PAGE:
Friday, November 18, 2005

The Real Prospects for Interstellar Travel (Part I)

I’ll talk a bit about the prospects for interstellar travel: While science fiction is filled with tales of predominantly interstellar exploits, and ships that zip from one star system to another like it was a piece of cake, realistically, based on the physics that we know right now, interstellar travel is a difficult proposition, even theoretically.

For one thing, unless some savant finds a way around the speed of light limit, and overthrows the limitations of mass, energy, and momentum allowing us to take such shortcuts around that limit, we are confined to travel at or below the speed of light. The nearest star, Alpha Centauri is 4.3 LY away. Other nearby stars are Barnard’s Star at 5.94 LY away, Lalande 21185 is 8.315 LY away. Sirius at 8.6 LY away. Procyon at 11LY, ect. If all it meant was to accelerate up to light speed, then journey for 5-20 years to reach the new star system, such a voyage would hardly be an insurmountable task. Difficult, yes, time consuming, yes, but quite doable. Foreseeable advances in technology, such as the possibilities of inducing hibernation, or of indefinitely lengthening lifespan through some genetic or medical technology (in which case we might not care as much about the duration of such a trip) could help ease the voyage. Or we could suck it up and deal with the isolation.

However, the critical assumption here is that we will be able to easily accelerate our spacecraft up to near light speed. This is a task of extraordinary magnitude, when viewed as a problem involving conventional rocketry.

The mass that a rocket has in fuel is related to the total amount of change in it’s own velocity (or delta v) that it can make, and to the exhaust velocity of the propellant. In idealized cases, such as gravity free, drag free flight, this is a good measure of how far and fast a given spacecraft can go.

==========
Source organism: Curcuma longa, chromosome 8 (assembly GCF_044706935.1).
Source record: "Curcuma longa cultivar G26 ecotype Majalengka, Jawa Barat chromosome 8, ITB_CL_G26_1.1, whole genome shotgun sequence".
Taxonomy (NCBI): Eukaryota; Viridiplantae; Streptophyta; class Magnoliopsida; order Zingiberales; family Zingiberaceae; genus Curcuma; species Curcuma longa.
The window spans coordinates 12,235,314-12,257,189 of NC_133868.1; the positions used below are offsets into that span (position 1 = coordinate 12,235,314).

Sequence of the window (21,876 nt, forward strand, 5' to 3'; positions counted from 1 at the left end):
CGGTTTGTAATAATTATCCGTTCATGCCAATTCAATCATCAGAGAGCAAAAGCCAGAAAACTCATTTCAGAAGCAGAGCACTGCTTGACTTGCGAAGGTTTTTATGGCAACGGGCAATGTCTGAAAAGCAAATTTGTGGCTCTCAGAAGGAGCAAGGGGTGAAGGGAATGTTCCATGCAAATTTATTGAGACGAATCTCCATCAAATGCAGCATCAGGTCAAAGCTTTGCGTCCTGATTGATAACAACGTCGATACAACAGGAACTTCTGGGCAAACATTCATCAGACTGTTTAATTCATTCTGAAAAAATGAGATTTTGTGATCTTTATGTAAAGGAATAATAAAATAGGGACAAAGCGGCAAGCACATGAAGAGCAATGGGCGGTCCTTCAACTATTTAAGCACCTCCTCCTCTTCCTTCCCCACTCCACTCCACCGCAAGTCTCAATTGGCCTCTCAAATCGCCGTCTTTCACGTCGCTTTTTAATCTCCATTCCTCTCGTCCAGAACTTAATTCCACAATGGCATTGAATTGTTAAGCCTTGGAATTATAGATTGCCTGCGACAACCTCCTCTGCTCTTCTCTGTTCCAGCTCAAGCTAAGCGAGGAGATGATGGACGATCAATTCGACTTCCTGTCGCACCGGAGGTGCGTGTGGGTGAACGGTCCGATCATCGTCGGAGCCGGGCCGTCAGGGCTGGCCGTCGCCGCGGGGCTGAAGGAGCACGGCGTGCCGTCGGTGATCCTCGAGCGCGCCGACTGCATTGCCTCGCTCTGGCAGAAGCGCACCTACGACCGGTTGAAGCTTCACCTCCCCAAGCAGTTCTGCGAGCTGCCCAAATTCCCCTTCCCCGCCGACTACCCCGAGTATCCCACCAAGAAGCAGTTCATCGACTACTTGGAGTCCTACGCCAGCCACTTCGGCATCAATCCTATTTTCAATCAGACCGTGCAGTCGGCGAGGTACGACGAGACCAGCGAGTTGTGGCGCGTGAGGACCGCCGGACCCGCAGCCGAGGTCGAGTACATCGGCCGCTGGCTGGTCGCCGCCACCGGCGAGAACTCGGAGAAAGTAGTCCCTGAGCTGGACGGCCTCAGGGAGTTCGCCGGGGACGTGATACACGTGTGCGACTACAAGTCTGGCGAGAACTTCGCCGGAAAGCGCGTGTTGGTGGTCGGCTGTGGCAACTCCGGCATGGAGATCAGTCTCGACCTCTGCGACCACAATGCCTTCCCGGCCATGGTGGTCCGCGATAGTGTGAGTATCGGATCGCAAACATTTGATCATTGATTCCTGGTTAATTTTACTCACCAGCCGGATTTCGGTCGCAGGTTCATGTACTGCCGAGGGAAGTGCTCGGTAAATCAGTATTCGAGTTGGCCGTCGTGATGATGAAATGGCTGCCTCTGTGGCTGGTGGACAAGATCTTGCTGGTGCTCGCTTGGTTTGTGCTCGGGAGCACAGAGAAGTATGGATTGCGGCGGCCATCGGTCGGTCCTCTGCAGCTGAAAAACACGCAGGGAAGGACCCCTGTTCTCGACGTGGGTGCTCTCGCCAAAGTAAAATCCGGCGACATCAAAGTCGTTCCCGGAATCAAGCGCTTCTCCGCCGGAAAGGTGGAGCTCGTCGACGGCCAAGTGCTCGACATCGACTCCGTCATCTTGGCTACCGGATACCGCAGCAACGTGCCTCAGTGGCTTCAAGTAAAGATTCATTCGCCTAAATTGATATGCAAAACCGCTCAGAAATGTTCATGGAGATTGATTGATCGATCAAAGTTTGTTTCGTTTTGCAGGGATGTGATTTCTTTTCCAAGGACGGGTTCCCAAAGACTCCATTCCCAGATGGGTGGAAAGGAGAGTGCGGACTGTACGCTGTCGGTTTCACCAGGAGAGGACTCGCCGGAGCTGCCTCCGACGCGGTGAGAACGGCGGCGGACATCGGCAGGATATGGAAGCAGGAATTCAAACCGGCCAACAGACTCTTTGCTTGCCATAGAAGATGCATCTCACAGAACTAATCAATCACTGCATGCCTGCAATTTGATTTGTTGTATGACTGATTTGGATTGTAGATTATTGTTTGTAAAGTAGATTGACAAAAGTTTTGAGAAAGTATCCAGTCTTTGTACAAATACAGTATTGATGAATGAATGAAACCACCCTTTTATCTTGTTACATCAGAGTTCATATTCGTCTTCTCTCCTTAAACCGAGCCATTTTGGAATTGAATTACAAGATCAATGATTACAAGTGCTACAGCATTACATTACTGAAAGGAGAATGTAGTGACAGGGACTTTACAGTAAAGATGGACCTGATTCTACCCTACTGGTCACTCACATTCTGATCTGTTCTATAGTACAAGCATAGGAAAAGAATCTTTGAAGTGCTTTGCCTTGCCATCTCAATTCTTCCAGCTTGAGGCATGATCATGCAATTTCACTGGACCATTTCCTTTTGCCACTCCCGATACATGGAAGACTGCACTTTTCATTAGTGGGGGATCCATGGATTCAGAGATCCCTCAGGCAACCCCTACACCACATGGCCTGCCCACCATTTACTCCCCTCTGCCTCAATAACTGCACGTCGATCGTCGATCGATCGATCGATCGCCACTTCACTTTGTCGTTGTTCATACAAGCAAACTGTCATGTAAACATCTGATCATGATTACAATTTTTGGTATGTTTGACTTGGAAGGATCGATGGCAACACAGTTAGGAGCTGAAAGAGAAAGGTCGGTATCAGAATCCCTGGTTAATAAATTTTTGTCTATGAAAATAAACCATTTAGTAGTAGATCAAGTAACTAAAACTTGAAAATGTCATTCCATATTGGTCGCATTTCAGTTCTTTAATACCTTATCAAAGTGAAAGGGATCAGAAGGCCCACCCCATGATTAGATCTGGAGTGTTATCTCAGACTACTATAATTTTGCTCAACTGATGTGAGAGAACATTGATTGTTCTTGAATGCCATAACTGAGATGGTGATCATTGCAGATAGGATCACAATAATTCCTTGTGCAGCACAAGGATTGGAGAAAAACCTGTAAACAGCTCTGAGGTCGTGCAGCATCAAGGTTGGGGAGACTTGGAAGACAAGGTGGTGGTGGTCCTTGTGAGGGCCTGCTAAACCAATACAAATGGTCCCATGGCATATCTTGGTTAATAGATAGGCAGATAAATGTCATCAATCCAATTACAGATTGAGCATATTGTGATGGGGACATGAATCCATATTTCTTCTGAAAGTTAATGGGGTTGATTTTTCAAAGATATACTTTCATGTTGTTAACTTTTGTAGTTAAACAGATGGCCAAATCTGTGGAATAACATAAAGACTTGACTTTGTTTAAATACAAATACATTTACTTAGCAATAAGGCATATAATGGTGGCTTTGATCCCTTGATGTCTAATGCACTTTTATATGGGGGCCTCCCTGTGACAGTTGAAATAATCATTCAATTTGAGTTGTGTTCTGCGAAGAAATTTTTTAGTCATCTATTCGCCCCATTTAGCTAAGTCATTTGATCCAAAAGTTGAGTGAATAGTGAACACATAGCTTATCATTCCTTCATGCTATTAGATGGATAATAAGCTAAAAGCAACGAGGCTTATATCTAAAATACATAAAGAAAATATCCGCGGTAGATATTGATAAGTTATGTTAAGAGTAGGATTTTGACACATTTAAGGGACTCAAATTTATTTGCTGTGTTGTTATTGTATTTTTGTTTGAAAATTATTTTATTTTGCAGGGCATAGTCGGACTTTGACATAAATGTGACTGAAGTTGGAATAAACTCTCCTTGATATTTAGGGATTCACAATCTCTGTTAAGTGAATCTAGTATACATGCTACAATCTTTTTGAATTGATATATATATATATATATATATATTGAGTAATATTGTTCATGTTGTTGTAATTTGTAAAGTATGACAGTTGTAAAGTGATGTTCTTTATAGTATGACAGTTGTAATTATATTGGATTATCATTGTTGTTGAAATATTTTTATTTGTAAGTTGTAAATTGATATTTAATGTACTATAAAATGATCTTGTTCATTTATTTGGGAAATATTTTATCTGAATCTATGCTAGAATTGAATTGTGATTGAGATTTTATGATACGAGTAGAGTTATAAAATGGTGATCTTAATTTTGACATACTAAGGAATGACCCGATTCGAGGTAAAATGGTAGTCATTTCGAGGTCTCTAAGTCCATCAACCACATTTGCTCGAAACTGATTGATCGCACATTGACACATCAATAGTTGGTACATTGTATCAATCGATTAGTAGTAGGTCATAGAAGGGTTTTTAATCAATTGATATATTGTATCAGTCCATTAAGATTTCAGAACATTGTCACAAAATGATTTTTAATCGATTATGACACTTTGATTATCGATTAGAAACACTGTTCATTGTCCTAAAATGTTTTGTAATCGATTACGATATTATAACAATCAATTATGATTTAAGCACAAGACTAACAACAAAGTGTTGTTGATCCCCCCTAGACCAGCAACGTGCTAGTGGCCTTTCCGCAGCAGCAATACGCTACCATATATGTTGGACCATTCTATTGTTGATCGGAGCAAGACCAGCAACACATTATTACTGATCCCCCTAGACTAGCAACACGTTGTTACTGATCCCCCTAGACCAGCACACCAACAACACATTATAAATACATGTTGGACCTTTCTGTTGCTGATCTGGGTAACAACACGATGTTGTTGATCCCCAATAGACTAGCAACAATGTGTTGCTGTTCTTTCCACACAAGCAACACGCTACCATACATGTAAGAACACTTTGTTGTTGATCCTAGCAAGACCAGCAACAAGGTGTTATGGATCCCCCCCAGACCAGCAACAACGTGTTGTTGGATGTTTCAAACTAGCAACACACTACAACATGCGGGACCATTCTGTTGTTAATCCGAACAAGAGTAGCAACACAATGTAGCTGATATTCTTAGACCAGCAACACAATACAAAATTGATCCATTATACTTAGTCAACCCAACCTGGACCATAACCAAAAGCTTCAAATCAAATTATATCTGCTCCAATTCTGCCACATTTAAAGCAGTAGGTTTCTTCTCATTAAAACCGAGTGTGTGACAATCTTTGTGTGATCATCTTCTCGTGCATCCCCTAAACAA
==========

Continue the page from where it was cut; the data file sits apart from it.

Tsiolkovsky’s equation.
Mpayload/mrocket = exp(-delta v/exhaust velocity)

Our everyday chemical rockets have exhaust velocities on the order of 4000 m/sec. They can achieve delta vs of about 9000 m/sec – 11000 m/sec (with the use of staging). If we were to look at the mass ratio required to get from 0 up to the speed of light, delta v would be 3E8 m/sec.

Ln(Mrocket/Mpayload) = 3E8/4000 = 75000. In other words the mass of the rocket would be 10^32572 greater than the mass of the payload. In other words – no starship for you, smack! It’s clearly a ridiculous number. Chemical propulsion won’t cut it.

Nuclear fission propulsion, such as nuclear thermal propulsion can improve this number a bit. Exhaust velocities of 12,000 m/sec (for solid-core nuclear thermal with oxygen augmentation), 40,000 m/sec (for nuclear electric propulsion), 100,000 m/sec (for more exotic and theoretical forms) are possible. These would yield mass ratios of 10^10000, 10^3257, and 10^1302 respectively. Still, not anywhere near good enough.

Fusion propulsion, through reaction and expansion through a magnetic nozzle, promises very high Isps (Isp is effective exhaust velocity/9.8m/sec^2, and is a common measure of rocket fuel efficiency). Estimates vary wildly because we don’t have the technology yet to produce energy from a fusion reaction. Isps of 300,000 sec are given for IEC fusion at Mass ratio: 10^43. 10^43 is still problematic, due to the fact that you would have to have a tank for all that hydrogen. The tank must be less than 43 orders of magnitude lighter than the hydrogen fuel.

Anti-matter propulsion is the ultimate fuel source for a rocket. It packs the maximum possible energy (hence impulse) per unit of fuel. When anti-electrons react with electrons, only gamma rays and neutrinos are left over. But realistic anti-matter propulsion needs a way to direct the product particles out the back of the spacecraft, hence they need to be charged. Anti-proton-nucleus reactions do this much better. However, to do this, you need a large mass of anti-matter. Anti-matter is currently produced at great expense in particle accelerators, or trickles in very slowly in the form of some cosmic ray types. Anti-matter would get you mass ratios as small as 20. This is quite manageable, but for a payload of 1000 tons, you would need 19000 tons of an even matter/anti-matter mix!

Basically, conventional rockets won’t be able to get us up to light speed. There are other ways to work the problem, however:


Anonymous Anonymous said...

Is that the end? What are the other ways to work the problem?

Thursday, July 16, 2009 8:04:00 PM  

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